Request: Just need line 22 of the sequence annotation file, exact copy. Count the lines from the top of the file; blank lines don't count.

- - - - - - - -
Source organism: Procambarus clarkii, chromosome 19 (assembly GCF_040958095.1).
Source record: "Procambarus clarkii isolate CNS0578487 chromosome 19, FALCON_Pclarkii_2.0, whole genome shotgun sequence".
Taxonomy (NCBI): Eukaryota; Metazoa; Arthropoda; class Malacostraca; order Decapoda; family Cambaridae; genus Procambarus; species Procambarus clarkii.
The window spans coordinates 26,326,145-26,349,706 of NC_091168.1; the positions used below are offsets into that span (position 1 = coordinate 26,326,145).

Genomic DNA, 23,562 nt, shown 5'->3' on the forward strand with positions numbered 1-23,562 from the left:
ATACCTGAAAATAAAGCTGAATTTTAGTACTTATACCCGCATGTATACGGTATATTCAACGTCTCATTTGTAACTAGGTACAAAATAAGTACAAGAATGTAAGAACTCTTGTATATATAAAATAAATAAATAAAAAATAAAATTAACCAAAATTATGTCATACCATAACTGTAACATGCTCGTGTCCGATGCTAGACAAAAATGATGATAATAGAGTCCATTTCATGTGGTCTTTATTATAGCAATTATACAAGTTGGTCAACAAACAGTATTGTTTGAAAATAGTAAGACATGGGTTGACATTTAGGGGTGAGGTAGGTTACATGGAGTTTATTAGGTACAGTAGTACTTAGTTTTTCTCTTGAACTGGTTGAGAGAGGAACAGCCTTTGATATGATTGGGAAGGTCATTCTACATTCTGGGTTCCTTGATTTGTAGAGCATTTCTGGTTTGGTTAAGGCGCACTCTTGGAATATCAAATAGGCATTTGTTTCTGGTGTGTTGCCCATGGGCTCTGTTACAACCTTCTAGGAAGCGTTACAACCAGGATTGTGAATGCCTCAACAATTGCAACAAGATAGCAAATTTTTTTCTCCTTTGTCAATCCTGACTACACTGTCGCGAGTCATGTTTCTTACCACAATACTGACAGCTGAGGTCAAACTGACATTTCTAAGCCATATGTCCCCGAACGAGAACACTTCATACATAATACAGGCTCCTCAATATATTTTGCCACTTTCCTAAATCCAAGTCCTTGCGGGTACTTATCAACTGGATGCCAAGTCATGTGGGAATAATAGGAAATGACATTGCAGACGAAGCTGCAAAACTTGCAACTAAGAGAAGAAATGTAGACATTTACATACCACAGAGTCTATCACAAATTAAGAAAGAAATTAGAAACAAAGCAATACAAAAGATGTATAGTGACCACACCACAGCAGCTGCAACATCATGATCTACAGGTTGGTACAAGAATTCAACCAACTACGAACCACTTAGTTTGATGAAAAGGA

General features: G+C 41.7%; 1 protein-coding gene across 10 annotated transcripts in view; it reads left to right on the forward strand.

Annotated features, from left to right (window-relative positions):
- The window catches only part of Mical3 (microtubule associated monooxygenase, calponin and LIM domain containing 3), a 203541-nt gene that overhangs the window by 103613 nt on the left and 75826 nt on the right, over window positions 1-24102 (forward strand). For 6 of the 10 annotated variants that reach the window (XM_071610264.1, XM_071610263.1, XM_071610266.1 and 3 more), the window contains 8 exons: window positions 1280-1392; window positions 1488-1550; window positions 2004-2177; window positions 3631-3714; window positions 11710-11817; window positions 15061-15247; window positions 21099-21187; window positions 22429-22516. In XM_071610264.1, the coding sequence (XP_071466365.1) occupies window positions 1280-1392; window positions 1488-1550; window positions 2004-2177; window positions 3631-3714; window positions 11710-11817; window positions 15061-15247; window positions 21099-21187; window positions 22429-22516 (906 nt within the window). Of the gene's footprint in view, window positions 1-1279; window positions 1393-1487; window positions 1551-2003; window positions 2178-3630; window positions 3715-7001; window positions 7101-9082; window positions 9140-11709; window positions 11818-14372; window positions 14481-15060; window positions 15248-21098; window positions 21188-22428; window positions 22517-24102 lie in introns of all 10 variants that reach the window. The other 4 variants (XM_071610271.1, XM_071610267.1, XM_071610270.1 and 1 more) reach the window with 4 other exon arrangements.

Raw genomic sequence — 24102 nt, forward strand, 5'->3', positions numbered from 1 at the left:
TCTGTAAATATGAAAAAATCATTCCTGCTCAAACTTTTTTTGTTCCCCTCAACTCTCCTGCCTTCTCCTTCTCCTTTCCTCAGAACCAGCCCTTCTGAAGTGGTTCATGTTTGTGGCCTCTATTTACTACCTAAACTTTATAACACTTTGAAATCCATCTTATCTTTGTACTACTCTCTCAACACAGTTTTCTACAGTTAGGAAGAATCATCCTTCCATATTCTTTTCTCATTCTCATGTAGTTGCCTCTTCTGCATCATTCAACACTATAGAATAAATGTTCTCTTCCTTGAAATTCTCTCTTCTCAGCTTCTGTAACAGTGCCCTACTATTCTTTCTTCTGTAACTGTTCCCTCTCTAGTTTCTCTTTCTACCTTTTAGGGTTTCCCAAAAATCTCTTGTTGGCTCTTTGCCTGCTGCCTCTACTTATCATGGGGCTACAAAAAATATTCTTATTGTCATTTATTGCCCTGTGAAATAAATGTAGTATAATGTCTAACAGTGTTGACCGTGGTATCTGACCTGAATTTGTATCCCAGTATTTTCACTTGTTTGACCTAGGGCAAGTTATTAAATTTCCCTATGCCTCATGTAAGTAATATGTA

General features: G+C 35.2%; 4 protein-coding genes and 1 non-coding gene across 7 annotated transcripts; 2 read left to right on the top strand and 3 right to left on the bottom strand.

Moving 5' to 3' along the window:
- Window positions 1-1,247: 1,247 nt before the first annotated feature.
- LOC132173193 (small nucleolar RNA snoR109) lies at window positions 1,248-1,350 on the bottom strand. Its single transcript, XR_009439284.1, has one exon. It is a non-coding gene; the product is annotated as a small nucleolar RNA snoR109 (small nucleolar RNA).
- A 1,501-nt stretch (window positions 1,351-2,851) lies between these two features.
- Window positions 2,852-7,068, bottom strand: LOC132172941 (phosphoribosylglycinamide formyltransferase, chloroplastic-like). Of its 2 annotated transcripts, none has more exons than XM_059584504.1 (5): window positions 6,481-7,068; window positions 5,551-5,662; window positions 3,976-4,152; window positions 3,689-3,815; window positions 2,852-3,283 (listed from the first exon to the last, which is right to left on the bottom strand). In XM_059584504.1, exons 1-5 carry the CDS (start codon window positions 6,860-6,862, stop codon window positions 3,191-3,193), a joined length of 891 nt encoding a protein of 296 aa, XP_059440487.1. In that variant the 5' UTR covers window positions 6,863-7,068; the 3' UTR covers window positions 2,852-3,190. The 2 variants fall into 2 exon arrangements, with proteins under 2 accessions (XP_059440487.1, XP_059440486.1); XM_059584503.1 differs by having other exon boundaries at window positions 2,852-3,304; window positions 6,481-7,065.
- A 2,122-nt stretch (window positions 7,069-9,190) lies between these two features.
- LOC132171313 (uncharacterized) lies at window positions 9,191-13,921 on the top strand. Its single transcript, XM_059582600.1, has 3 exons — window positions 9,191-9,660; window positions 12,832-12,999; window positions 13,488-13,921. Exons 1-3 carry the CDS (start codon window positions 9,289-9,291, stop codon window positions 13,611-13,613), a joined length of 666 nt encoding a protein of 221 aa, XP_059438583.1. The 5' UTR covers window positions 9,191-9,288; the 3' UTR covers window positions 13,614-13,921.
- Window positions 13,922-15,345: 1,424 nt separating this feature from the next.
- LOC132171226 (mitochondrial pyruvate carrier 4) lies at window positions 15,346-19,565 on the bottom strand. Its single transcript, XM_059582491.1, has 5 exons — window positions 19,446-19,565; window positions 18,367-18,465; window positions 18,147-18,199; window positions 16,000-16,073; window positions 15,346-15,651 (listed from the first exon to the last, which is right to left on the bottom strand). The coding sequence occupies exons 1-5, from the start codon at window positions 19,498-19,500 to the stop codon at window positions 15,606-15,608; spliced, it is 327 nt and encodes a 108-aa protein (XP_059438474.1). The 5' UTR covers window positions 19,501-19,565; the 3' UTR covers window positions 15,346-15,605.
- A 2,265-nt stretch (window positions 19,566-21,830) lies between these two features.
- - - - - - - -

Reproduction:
- A 2,265-nt stretch (window positions 19,566-21,830) lies between these two features.